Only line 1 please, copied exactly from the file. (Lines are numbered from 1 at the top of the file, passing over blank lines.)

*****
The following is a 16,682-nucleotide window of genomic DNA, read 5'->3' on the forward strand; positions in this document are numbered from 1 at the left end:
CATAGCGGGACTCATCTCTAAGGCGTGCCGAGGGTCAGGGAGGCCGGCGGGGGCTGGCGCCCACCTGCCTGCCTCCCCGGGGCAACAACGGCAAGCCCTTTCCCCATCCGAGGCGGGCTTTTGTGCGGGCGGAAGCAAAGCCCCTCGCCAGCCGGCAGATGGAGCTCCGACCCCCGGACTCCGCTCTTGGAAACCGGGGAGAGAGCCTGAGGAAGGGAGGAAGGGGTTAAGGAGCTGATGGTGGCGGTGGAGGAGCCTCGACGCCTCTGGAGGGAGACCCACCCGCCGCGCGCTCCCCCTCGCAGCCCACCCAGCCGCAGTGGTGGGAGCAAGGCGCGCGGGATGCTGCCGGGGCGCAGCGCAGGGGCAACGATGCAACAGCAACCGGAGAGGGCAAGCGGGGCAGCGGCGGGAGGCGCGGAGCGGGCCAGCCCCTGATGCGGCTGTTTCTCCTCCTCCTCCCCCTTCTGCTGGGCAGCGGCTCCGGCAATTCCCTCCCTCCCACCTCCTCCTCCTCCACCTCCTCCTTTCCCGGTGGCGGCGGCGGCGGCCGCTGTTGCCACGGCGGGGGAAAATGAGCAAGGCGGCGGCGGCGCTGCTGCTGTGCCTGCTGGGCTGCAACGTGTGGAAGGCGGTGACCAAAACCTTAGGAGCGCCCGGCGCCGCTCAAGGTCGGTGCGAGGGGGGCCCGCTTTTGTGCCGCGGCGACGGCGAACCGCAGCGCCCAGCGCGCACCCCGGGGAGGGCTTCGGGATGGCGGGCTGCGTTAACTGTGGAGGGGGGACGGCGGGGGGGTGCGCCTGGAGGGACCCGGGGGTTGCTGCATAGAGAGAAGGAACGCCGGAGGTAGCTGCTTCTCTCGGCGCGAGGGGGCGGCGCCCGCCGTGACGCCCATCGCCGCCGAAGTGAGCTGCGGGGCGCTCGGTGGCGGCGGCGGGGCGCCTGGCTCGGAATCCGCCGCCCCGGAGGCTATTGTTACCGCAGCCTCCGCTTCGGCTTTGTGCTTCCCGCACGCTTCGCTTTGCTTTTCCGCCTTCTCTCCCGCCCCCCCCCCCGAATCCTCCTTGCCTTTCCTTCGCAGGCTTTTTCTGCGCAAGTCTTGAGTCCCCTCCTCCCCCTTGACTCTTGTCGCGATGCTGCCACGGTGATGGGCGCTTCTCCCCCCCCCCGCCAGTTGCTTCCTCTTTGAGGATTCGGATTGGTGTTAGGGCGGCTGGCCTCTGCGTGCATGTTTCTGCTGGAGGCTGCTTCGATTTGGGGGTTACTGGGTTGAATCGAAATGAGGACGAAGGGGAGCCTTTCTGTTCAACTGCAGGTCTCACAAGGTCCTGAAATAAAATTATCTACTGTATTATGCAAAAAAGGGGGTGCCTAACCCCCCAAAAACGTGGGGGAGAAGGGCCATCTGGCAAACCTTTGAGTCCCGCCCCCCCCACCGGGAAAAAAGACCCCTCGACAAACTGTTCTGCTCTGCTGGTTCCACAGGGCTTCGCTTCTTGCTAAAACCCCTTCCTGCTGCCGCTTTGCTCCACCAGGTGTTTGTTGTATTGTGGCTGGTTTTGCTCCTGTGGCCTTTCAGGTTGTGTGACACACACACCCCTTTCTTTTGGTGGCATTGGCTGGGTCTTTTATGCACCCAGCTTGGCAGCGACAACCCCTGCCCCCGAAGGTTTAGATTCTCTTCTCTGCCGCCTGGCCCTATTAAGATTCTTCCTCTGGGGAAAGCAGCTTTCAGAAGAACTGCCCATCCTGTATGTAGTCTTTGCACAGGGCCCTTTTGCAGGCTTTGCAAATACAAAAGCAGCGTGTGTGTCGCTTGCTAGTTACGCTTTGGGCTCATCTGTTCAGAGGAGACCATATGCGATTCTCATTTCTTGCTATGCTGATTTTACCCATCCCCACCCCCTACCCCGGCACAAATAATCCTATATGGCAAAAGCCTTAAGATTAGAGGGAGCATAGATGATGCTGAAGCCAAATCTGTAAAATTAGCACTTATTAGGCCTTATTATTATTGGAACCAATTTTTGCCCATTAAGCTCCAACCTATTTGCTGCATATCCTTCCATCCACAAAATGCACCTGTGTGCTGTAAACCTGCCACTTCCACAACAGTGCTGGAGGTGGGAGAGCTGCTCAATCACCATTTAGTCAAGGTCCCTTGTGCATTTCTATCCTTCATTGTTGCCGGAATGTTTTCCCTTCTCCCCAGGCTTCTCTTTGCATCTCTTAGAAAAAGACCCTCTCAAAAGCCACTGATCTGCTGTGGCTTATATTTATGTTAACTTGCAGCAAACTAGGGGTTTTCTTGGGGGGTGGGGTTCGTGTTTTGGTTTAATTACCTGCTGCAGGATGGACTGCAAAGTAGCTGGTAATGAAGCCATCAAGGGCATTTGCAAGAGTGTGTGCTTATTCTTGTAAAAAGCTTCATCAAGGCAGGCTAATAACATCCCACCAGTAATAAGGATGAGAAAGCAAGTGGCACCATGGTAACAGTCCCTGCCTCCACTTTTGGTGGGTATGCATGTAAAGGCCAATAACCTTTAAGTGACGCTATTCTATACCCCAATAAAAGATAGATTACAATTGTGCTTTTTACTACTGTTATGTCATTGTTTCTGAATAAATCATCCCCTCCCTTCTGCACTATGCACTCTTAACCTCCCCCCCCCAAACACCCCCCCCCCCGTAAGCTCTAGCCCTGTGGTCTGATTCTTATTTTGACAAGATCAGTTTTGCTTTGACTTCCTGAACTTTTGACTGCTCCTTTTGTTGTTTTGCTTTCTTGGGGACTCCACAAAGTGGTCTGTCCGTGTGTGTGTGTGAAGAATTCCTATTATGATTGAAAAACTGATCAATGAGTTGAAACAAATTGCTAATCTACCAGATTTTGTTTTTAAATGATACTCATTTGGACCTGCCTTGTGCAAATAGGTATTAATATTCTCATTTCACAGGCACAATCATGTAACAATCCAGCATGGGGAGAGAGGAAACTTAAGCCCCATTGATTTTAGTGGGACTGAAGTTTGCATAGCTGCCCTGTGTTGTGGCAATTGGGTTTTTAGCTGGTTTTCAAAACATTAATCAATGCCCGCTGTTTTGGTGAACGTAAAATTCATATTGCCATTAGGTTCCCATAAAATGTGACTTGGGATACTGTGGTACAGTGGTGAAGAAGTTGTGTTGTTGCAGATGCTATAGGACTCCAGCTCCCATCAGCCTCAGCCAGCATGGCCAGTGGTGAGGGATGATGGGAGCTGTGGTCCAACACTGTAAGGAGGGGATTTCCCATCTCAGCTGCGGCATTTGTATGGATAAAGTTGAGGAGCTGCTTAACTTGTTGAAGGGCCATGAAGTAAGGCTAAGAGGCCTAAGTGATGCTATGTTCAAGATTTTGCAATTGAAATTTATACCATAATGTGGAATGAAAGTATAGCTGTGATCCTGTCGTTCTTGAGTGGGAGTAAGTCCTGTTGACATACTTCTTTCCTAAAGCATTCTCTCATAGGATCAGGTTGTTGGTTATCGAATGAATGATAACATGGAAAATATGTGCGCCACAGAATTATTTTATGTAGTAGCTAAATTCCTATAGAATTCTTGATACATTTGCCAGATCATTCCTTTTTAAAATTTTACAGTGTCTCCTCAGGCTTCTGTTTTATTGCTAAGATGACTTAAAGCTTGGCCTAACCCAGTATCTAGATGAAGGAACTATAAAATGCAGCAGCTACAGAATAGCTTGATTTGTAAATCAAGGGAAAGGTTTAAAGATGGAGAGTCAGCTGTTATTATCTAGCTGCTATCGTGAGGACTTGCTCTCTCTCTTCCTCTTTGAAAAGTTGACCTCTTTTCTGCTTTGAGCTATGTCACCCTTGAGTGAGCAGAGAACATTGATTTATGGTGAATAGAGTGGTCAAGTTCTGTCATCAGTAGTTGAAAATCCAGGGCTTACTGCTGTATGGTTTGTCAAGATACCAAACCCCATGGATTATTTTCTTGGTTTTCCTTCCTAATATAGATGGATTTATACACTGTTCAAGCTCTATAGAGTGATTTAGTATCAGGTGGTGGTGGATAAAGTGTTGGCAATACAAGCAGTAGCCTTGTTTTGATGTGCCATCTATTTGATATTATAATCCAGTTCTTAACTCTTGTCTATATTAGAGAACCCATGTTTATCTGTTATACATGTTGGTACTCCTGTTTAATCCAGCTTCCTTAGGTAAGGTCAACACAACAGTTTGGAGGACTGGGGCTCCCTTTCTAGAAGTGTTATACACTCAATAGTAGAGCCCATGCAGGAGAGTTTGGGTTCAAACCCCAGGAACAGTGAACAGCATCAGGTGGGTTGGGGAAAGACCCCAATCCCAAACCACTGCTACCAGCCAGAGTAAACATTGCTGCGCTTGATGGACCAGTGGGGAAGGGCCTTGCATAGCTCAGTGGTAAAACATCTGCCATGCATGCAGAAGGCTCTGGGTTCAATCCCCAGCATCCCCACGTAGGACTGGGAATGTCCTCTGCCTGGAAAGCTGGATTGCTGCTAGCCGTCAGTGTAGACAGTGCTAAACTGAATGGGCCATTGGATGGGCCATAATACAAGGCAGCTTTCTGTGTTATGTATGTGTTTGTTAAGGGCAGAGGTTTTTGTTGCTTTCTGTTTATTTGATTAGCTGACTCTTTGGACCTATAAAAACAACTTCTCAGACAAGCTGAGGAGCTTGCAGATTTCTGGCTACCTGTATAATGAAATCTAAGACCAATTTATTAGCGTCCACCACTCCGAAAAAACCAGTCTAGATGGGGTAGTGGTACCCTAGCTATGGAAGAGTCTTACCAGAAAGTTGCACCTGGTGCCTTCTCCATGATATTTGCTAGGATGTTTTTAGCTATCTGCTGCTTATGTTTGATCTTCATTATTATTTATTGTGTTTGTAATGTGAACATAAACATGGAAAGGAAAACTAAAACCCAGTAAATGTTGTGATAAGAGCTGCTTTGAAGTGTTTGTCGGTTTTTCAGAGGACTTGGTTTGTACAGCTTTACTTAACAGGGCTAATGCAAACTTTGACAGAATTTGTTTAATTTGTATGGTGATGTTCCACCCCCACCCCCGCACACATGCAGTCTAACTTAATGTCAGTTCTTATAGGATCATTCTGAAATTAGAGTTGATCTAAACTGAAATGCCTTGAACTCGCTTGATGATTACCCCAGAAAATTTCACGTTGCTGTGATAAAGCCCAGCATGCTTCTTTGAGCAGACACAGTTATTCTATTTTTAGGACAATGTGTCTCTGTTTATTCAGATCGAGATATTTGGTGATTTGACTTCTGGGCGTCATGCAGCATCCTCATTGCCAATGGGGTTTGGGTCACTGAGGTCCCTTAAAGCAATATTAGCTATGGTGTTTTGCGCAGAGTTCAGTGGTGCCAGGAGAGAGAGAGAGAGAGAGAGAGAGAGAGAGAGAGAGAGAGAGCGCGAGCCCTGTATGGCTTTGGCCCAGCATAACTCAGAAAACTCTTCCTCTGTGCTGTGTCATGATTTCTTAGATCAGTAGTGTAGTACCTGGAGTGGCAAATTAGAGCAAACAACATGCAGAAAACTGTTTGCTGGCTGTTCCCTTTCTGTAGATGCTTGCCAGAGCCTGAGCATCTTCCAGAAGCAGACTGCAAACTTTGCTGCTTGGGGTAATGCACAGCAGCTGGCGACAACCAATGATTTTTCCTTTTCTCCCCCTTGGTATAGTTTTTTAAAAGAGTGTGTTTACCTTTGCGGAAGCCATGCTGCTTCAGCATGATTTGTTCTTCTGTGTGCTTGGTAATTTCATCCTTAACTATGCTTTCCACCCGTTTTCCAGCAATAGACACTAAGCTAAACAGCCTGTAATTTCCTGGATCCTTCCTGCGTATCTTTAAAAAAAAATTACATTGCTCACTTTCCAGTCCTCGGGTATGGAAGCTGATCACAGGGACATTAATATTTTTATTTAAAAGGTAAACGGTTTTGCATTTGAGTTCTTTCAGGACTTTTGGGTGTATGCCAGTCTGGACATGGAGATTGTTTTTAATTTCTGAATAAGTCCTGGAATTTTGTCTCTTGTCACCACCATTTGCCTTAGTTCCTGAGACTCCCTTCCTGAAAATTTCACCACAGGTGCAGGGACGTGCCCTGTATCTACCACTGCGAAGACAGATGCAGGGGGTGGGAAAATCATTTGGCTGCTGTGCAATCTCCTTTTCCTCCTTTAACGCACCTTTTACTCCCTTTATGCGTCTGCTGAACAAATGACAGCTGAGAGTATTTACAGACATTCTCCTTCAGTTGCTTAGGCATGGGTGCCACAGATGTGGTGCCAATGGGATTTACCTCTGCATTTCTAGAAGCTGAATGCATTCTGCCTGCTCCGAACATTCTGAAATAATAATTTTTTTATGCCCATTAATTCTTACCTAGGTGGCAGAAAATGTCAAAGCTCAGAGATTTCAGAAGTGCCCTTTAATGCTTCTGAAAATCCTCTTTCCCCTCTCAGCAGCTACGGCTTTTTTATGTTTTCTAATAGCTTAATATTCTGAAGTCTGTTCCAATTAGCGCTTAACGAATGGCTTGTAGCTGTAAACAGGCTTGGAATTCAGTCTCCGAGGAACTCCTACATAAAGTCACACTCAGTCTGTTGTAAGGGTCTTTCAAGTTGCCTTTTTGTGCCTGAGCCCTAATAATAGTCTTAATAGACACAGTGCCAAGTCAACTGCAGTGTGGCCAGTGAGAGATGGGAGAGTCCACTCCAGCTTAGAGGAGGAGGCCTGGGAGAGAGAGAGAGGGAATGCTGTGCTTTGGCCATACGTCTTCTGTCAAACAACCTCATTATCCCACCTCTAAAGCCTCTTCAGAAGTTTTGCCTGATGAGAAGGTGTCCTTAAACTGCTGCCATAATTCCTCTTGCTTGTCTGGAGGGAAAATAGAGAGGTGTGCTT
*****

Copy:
The following is a 16,682-nucleotide window of genomic DNA, read 5'->3' on the forward strand; positions in this document are numbered from 1 at the left end: